The main reasons for performing FS examination are to evaluate the completeness of resection and also to check if ductal dilatation is active or passive, in order to avoid an excessive pancreatic resection.
In this paragraph, we will firstly discuss the value of FS according to the degree of dysplasia and the location of IPMN lesions in branch and/or main ducts. Then we will give the specificities according to the type of resection (i.e. PD, distal pancreatectomy, medial pancreatectomy, enucleation and total pancreatectomy).
These guidelines apply mainly to non invasive IPMN. Indeed, for IPMN with obvious malignant transformation, an hemi-pancreatectomy with lymphadenectomy is indicated, thus limiting discussion about the extent of pancreatic resection.
Guidelines to extend pancreatectomy: The standard option
There is no consensual agreement about the management of the residual pancreas according the pathological analysis of the pancreatic margin at FS. It well known that, in surgical series, the rate of invasive carcinoma in patients with IPMN involving the main duct is high, ranging from 45% to 57% vs
6% to 37% for branch-ducts IPMN[9
]. Furthermore, the risk of malignant transformation also greatly depends on the topography (i.e. branch ducts versus main duct) of the lesions: indeed, the 5-year risk of malignant transformation is 63% and 15% in main duct and branch ducts lesions respectively[16
]. As a matter of fact, branch-duct IPMN lesions are presently managed nonoperatively if asymptomatic and without morphological signs suggestive of malignant transformation[16
]. Then, according to the above data, in our center we analyze separately the lesions in main-duct and branch ducts[8
]. We treat even a minimal lesion involving the main duct by additional resection[8
]. Conversely, we tolerate residual mild dysplasia limited to branch ducts since it can be hypothesized that branch-duct IPMN-adenoma which is left in place carries a very delayed risk of recurrent evolutive disease[16
]. So, our standard option is to extend the pancreatectomy if FS reveals: (1) at least IPMN adenoma on the main duct; or (2) at least borderline IPMN on branch ducts; or (3) invasive carcinoma.
However, the decision to extend or not pancreatectomy does not exclusively depend on the FS result but also on age, general condition and presumed stage of the disease (malignant or benign). As a first example, the value of total pancreatectomy for invasive IPMN when the transection margin is involved by dysplasia is debated: some authors advocate extending pancreatectomy until a disease-free margin on the main pancreatic duct is obtained[22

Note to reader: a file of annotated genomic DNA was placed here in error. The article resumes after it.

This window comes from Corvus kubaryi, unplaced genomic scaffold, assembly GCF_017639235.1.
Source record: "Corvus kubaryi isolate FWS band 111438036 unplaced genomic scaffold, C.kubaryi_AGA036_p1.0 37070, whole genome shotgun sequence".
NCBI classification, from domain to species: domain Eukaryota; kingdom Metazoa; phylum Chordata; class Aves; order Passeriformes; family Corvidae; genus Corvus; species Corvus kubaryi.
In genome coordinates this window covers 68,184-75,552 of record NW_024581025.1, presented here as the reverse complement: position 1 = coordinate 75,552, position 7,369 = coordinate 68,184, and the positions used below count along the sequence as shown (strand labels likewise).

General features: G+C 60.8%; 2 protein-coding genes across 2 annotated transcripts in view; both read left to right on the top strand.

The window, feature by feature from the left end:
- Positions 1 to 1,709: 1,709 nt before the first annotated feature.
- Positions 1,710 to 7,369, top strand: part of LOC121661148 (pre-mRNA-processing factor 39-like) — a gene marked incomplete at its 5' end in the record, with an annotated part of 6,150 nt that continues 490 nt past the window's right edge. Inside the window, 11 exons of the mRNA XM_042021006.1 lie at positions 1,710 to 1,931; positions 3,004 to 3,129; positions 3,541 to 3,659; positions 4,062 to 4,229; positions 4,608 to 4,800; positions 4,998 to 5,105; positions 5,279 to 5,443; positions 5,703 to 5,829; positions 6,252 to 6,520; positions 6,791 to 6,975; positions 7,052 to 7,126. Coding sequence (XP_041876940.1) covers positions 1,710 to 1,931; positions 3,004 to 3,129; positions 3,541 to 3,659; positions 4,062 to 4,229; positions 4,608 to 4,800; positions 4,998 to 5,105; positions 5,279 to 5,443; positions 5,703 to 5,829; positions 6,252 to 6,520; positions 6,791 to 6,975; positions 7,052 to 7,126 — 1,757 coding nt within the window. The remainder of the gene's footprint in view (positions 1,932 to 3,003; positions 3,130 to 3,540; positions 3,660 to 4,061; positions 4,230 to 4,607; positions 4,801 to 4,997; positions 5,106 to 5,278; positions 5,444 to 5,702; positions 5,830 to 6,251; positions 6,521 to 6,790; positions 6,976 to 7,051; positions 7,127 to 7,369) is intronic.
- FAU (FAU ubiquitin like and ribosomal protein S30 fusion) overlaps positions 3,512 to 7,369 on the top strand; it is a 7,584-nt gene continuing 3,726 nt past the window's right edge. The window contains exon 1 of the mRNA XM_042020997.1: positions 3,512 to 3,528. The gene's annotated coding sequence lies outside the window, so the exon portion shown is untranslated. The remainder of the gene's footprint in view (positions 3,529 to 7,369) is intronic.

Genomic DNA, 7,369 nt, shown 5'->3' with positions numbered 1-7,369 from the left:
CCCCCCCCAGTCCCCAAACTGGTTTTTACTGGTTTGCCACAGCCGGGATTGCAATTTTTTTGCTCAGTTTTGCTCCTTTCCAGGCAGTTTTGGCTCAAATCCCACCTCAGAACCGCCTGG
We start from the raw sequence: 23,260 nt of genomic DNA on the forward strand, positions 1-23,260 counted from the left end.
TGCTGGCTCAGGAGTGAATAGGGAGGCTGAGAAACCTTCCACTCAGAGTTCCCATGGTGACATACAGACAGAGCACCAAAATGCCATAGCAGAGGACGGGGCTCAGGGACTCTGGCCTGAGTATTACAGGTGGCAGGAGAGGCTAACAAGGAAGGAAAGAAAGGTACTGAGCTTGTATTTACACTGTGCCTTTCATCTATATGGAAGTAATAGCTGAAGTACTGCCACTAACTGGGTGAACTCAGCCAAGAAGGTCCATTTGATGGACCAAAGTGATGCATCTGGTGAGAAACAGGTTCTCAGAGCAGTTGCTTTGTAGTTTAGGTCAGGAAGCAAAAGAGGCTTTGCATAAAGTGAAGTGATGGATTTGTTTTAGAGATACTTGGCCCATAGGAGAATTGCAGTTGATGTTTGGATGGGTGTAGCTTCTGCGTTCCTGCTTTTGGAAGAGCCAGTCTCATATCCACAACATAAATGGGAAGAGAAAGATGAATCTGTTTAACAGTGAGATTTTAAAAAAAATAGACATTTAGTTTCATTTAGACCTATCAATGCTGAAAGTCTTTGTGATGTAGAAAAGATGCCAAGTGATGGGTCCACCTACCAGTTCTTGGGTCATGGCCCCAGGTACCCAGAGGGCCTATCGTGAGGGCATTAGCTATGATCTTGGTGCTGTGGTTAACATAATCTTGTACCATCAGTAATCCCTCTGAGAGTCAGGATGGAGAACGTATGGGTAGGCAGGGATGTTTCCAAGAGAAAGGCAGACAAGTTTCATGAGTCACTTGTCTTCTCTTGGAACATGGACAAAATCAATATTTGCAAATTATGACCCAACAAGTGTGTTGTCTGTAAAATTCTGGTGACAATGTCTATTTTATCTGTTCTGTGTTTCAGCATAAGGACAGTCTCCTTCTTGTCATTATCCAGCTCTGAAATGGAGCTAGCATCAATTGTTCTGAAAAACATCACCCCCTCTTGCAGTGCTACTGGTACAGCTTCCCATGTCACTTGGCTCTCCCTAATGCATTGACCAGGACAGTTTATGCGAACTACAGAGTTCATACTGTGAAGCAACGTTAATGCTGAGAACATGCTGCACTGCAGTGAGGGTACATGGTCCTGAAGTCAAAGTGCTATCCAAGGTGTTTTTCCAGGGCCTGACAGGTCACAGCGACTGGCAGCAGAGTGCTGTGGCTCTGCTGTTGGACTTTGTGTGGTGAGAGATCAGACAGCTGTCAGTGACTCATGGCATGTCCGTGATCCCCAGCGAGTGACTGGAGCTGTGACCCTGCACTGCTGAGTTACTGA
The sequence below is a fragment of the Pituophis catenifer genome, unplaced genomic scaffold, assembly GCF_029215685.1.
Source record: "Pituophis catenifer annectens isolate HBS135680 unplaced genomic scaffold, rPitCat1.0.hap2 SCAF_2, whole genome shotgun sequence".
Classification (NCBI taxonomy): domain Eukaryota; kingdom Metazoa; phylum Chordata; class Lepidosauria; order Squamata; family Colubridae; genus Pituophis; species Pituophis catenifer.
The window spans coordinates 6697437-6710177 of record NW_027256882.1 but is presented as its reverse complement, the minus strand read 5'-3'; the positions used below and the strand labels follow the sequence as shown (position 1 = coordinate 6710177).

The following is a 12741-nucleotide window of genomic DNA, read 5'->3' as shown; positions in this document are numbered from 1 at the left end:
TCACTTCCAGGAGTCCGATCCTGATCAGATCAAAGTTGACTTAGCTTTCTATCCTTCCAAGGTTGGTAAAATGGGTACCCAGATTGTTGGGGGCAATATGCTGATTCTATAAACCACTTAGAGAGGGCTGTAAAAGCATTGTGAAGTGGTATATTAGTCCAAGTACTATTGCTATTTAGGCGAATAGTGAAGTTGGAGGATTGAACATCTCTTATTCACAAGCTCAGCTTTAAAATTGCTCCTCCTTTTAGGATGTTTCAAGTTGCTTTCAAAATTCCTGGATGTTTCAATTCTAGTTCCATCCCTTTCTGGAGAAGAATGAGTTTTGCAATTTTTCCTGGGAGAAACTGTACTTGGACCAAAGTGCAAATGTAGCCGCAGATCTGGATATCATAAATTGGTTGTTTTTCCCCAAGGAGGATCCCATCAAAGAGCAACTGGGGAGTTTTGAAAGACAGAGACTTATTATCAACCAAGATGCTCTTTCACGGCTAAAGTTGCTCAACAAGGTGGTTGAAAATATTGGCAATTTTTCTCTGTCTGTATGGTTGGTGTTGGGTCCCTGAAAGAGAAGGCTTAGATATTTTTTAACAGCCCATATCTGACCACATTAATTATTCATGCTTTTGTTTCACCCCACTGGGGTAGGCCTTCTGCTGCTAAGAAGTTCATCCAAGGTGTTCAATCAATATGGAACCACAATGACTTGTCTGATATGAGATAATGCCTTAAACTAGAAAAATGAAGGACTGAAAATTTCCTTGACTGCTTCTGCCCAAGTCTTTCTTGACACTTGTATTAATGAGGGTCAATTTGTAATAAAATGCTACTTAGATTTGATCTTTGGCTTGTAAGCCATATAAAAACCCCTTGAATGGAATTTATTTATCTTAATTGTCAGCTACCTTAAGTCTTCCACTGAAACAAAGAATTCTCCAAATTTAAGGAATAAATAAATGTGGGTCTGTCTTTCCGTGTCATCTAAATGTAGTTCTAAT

] but most others, considering that long-term prognosis is affected mainly by the invasive component, do not recommend extending the pancreatectomy in this setting provided there is no invasive disease on the margin[10
]. As a second example, leaving IPMN adenoma in main duct may be acceptable in a high-risk patient while presence of high-grade dysplasia should in most cases lead to accept an additional resection.
Management of frozen sectioning according to the type of resection
Technical possibilities of extending the pancreatic resection greatly vary according to the different types of resection. Furthermore, consequences of pancreatic resections also vary between the different procedures and according to the size of the residual pancreas.
After PD, the risk of de novo
diabetes after PD is low, ranging from 0 to 7%[26
]. Some patients keep a normal endocrine function with a 5 to 6 cm pancreatic remnant limited to the tail. Lastly, since IPMN usually predominates in the right pancreas or is limited to this side[6
], it is possible in most cases to perform a complete resection.
According to these data, when the FS result on the pancreatic neck indicates to extend the resection, we recommend to remove a 2 to 3 cm additional pancreatic segment (progressively separated from the splenic vessels with ligature of their collaterals) and to check to the new transection margin by additional FS; if needed, a third or even fourth additional pancreatic resection can be performed (Figure ). The pancreatic tail can be preserved and anastomosed to the digestive track if its length is at least 5 to 6 cm to ensure a significant endocrine function[29